I’ve got my eye on a most interesting happening that will be taking place from Tuesday evening (May 24th) through midday on Thursday (May 26th). A group of the jazz world’s powers-that-be (think Jazz at Lincoln Center, Blue Note Records, Concord Records, BET on Jazz, Jazz at Kennedy Center, Monterey Jazz Festival…) will be meeting together with some management and marketing gurus and a few artists to discuss “how to work together to raise market share for jazz.”

Being a jazzer myself, as well as a close friend of MCG Jazz (one of the conference organizers) I have more than a passing interest in this event. But the truth is that I will be watching closely because I hope to learn something that might be applicable to myself and to others who are close to me.

My peephole into the event is the Jazz at Wingspread blogsite , where I and others will read about the initiatives to be discussed and may post our comments and suggestions. Check it out.

A Week of Monday Nights

I love living in California, really I do. But there are moments when I truly wish I could beam myself to New York City just for an evening or three. I would dearly loved to have been at The Village Vanguard every night last week — a whole week of the band now known at the Vanguard Jazz Orchestra is a a rarity. Ever since 1965 this band — then known as The Thad Jones – Mel Lewis Jazz Orchestra — has held forth on Monday nights, missing only a few here and there when the band was on tour.

My personal memories of the band don’t go back quite that far; I became acquainted with the band about five years in. I loved to descend those steep stairs into the smoky basement club. It was always crowded, the band barely fit on the tiny stage, and the music filled the room so, that you thought it would bust through the walls and spill up into the street. I remember the plaintive sounds of Bob Brookmeyer’s arrangement of Willow Weep for Me, and a tune called Pensive Miss that, being a brooding teenager, I felt was written just for me. I listened to old timers Cliff Heather and Butterball Jackson mix it up with a young woman named Janice Robinson in trombone section. The saxes I recall included Jerry Dodgion, Pepper Adams, Billy Harper and Jimmy Heath, with Thad Jones standing just inches in front of them waving his arms like no conductor I had ever seen before. He played the band as if it were as much an extension of his being as was his own flugelhorn. The high note of the trumpets was the band’s youngest member, a kid named Jon Faddis on whom I had a tremendous crush, and there was a girl singer, just starting out, who sang two songs each set. Thad knew this young lady was destined for success…and he was right about Dee Dee Bridgewater.

CD Cover Dee DeeMy favorite male singer has always been Joe Williams. I never got to hear him sing live with the Thad Jones-Mel Lewis Orchestra, but one of my favorite recordings from the days of yore was an early morning session they did with Joe in 1966. When I say early morning, I don’t mean the wee small hours — which might have been preferable as the band had been playing the night before until one or two o’clock in the morning. With a recording session just a few hours off, most of them didn’t bother to go home. They just hung out, had few drinks, ate some breakfast and showed up at the studio ready to play some more. Presenting Joe Williams & Thad Jones/Mel Lewis was originally recorded live in the studio to a 4-track machine for Solid State records; Blue Note Records reissued it on CD in 1994. Reviewer Scott Yanow wrote,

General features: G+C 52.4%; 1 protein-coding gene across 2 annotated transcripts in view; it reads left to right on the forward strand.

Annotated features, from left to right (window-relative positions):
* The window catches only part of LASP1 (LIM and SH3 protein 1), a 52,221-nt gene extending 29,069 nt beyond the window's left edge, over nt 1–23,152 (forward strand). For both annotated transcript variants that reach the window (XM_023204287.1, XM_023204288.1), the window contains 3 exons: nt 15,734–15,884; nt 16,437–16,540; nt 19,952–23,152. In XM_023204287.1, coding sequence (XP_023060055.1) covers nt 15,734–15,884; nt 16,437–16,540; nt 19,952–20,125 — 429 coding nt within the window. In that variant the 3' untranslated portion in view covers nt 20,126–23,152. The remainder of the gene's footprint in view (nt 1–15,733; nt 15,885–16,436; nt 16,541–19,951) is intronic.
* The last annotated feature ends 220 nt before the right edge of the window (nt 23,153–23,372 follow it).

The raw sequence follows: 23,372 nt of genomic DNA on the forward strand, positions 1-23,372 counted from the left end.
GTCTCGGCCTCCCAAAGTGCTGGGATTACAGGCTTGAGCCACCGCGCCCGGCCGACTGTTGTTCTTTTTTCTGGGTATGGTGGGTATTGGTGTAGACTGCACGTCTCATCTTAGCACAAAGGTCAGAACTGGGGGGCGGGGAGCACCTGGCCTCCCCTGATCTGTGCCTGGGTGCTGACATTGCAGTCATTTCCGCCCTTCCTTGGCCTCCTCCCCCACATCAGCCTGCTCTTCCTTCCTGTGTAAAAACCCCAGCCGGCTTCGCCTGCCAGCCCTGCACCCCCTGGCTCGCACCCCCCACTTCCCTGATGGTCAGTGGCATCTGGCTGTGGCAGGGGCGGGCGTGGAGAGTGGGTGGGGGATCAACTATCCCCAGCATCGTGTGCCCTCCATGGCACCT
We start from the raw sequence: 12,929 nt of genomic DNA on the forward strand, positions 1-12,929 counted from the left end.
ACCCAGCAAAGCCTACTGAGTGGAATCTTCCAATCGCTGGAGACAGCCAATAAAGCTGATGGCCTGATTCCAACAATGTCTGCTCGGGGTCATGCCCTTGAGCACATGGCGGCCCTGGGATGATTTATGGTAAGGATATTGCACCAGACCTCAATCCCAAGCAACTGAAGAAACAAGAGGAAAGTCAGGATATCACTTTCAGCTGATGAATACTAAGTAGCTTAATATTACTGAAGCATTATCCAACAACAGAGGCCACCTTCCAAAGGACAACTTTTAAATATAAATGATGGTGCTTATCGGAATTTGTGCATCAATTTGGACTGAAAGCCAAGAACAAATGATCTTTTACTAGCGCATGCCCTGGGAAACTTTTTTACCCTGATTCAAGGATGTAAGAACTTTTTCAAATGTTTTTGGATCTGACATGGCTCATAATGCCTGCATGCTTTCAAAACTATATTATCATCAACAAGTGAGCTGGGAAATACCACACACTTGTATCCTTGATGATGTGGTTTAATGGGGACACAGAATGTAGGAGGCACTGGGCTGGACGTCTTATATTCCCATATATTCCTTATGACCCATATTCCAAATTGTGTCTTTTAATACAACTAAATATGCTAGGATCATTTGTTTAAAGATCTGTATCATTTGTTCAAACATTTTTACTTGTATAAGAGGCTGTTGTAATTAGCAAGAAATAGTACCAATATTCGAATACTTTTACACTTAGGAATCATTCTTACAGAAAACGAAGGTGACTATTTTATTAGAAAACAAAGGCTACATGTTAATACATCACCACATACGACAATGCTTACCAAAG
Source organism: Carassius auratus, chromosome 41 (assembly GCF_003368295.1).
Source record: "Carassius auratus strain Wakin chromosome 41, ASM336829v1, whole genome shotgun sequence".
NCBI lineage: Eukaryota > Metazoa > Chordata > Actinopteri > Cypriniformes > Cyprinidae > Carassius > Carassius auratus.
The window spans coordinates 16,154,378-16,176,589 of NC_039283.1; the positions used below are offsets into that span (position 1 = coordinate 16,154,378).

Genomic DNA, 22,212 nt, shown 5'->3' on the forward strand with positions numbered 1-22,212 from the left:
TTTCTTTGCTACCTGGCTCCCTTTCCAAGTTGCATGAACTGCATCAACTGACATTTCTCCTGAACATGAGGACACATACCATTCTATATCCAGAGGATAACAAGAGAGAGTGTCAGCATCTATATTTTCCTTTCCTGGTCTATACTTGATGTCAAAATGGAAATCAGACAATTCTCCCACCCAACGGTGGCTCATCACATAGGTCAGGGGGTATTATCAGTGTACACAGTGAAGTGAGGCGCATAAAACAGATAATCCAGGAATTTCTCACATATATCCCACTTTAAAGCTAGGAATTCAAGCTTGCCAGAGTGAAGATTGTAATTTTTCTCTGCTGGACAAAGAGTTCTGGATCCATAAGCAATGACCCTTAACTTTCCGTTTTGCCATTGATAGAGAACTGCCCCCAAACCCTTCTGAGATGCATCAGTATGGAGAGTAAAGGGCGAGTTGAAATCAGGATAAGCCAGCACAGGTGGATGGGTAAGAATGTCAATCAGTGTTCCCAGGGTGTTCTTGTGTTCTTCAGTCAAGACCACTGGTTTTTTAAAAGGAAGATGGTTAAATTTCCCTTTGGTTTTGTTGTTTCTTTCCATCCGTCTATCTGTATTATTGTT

“Many of the selections (half of which have been in the singer’s repertoire ever since) are given definitive treatment on this set (particularly a humorous “Evil Man Blues,” “Gee Baby, Ain’t I Good to You,” and “Smack Dab in the Middle”), and Williams scats at his best on “It Don’t Mean a Thing.” Get this one.”

If Dee Dee had recorded with the band, I would send you right out to get that one too; alas, not. But if you are not yet acquainted with this lady’s talents, you should check her out. Try Keeping Tradition, an album full of mostly standards recorded in 1992, or Live at Yoshi’s which was recorded in 1998 though not released until 2000.

And don’t forget the band! The tradition lives on, so if you’re ever in New York on a Monday night, give yourself a present and catch the band at The Village Vanguard.

Two Ladies in Jazz

Have you ever heard of Nedra Wheeler? I can’t believe that I have not been aware of her until now, especially when I read her credits that include live and recorded performances with Ella Fitzgerald, Billy Higgins, Harper Brothers, Cedar Walton, Branford Marsalis, Billy Childs, and Stevie Wonder, to name just a few.

I saw her Friday night at the birthday concert for Gerald Wiggins, and I couldn’t take my eyes off of her. She not only has the most amazing smile, but you can see the music bouncing around inside of her and coming out not only through her fingers on the strings, but through her hips, and her feet, and her shoulders as she dances with her bass. The expressions that cross her face range from intense concentration, to rapture, to a sheer and exhuberant joy of the music, the moment, and her fellow musicians. She’s having the time of her life onstage and it’s infectious. Add in her musical prowess — good tone, great sense of time, and big ears that hear all the possibilities — and you have a true force of musical nature.